The Forecaddie: Torrey Pines set for $14 million renovation

Jan 26, 2019; San Diego, CA, USA; Justin Rose plays his second shot on the 18th hole during the third round of the Farmers Insurance Open golf tournament at Torrey Pines Municipal Golf Course - South Course. Mandatory Credit: Orlando Ramirez-USA TODAY Sports Orlando Ramirez/USA TODAY Sports

The Forecaddie: Torrey Pines set for $14 million renovation

Digital Edition

The Forecaddie: Torrey Pines set for $14 million renovation

By

The Forecaddie asked players at the Farmers Insurance Open if the remarkable course conditioning had anything to do with the record scoring. Most did not bite, instead pointing to the lack of wind or softened greens. Or their general wonderfulness.

But take The Man Out Front’s word for it: There were no bad lies in the overseeded fairways. Superintendent Rich McIntosh plus a crew of regulars and volunteers presented conditions far superior to the old days.

Still, bring on the heavy equipment.

With an outdated irrigation system and the U.S. Open returning in 2021, the City of San Diego is taking $14 million from its golf fund for a renovation project starting March 1. Scheduled completion is in September, so if you have a tee time at the South this summer, expect two holes to be closed and some sort of modified version to be in play.

What is Torrey getting for $14 million? The extensive bid specs say golfers can expect 84 rebuilt bunkers featuring capillary concrete liners, re-grassed green surrounds and design modifications to the fourth and 17th holes. Throw in some cart path changes, five rebuilt tees, surface drainage work, and the price tag is a confounding leap from the $3.5 million spent for Rees Jones’ 2001 renovation.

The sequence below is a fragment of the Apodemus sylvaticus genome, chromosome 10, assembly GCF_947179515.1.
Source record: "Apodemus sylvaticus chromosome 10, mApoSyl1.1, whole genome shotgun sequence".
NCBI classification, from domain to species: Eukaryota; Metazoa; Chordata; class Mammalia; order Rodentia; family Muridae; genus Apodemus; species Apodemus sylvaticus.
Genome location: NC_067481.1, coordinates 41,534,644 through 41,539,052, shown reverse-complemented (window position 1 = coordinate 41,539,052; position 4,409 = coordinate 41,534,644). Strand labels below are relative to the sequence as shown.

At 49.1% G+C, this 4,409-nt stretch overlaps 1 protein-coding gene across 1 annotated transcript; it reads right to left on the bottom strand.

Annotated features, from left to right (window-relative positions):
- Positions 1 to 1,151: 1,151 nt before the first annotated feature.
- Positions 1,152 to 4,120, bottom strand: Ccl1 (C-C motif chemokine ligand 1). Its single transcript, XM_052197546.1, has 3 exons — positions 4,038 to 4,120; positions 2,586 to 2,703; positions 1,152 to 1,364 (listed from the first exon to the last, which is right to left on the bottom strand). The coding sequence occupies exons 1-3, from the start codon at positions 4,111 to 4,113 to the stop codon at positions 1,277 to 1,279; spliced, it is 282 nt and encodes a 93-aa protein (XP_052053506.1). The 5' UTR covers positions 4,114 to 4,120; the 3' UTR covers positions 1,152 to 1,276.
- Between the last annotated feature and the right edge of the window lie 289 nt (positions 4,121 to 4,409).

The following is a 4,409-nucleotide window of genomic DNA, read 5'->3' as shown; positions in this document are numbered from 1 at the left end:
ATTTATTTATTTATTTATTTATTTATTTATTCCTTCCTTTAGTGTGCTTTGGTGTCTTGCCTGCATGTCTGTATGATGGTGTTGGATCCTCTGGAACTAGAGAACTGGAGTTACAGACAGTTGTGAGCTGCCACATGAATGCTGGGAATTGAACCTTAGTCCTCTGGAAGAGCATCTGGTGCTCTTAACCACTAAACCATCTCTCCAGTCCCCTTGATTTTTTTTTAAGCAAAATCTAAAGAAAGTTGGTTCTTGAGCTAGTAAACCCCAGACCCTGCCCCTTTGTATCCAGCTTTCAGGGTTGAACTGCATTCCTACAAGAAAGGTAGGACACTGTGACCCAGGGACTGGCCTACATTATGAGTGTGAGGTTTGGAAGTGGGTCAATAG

The Forecaddie remembers when the Century Club raised that money in short time with no guarantee of getting a U.S. Open. A bit more was spent closer to that magical week in June of 2008, but the conditioning has come a long way since then, making the disruption and costs eye-opening.

Architecturally, initial plans to repair the fourth green mysteriously were scrapped, but Jones will get another crack at fixing the fourth fairway that could not hold good tee shots in the U.S. Open’s faster June conditions. More noticeable may be the effort to bring a canyon into play at the par-4 17th, long a missed opportunity.

While those changes will be welcomed, The Forecaddie sure wishes the muni golfers of San Diego were getting more bang for the big bucks. Gwk

Latest

More Digital Edition
Home